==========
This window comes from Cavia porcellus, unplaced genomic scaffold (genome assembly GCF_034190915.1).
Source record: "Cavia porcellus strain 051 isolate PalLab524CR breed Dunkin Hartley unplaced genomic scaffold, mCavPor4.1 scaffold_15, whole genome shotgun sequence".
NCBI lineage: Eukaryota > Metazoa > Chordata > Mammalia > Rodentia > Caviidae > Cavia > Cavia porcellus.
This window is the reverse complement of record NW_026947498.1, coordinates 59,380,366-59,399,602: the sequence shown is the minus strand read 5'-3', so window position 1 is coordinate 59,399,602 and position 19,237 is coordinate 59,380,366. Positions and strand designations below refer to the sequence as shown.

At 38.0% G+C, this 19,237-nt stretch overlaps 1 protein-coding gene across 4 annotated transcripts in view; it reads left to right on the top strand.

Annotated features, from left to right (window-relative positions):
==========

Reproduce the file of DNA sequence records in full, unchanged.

This window comes from Cavia porcellus, unplaced genomic scaffold (genome assembly GCF_034190915.1).
Source record: "Cavia porcellus strain 051 isolate PalLab524CR breed Dunkin Hartley unplaced genomic scaffold, mCavPor4.1 scaffold_15, whole genome shotgun sequence".
NCBI lineage: Eukaryota > Metazoa > Chordata > Mammalia > Rodentia > Caviidae > Cavia > Cavia porcellus.
This window is the reverse complement of record NW_026947498.1, coordinates 59,380,366-59,399,602: the sequence shown is the minus strand read 5'-3', so window position 1 is coordinate 59,399,602 and position 19,237 is coordinate 59,380,366. Positions and strand designations below refer to the sequence as shown.

At 38.0% G+C, this 19,237-nt stretch overlaps 1 protein-coding gene across 4 annotated transcripts in view; it reads left to right on the top strand.

Annotated features, from left to right (window-relative positions):